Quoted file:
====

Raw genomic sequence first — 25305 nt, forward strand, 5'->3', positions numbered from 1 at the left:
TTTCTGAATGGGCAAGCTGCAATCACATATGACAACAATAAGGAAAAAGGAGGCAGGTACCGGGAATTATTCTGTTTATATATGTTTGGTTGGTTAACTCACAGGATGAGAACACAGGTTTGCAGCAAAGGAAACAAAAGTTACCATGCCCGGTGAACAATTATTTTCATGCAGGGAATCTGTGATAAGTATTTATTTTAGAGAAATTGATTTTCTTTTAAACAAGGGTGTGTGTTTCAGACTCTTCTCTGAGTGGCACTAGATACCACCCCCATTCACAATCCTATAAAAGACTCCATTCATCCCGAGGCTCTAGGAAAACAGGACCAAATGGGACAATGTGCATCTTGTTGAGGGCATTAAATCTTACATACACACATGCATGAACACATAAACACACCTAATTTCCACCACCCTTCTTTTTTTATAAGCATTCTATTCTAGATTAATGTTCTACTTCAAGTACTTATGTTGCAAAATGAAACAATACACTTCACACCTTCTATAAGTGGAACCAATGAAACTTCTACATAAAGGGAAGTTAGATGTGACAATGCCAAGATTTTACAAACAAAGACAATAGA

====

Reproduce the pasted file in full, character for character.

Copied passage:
Raw genomic sequence first — 25305 nt, forward strand, 5'->3', positions numbered from 1 at the left:
TTTCTGAATGGGCAAGCTGCAATCACATATGACAACAATAAGGAAAAAGGAGGCAGGTACCGGGAATTATTCTGTTTATATATGTTTGGTTGGTTAACTCACAGGATGAGAACACAGGTTTGCAGCAAAGGAAACAAAAGTTACCATGCCCGGTGAACAATTATTTTCATGCAGGGAATCTGTGATAAGTATTTATTTTAGAGAAATTGATTTTCTTTTAAACAAGGGTGTGTGTTTCAGACTCTTCTCTGAGTGGCACTAGATACCACCCCCATTCACAATCCTATAAAAGACTCCATTCATCCCGAGGCTCTAGGAAAACAGGACCAAATGGGACAATGTGCATCTTGTTGAGGGCATTAAATCTTACATACACACATGCATGAACACATAAACACACCTAATTTCCACCACCCTTCTTTTTTTATAAGCATTCTATTCTAGATTAATGTTCTACTTCAAGTACTTATGTTGCAAAATGAAACAATACACTTCACACCTTCTATAAGTGGAACCAATGAAACTTCTACATAAAGGGAAGTTAGATGTGACAATGCCAAGATTTTACAAACAAAGACAATAGA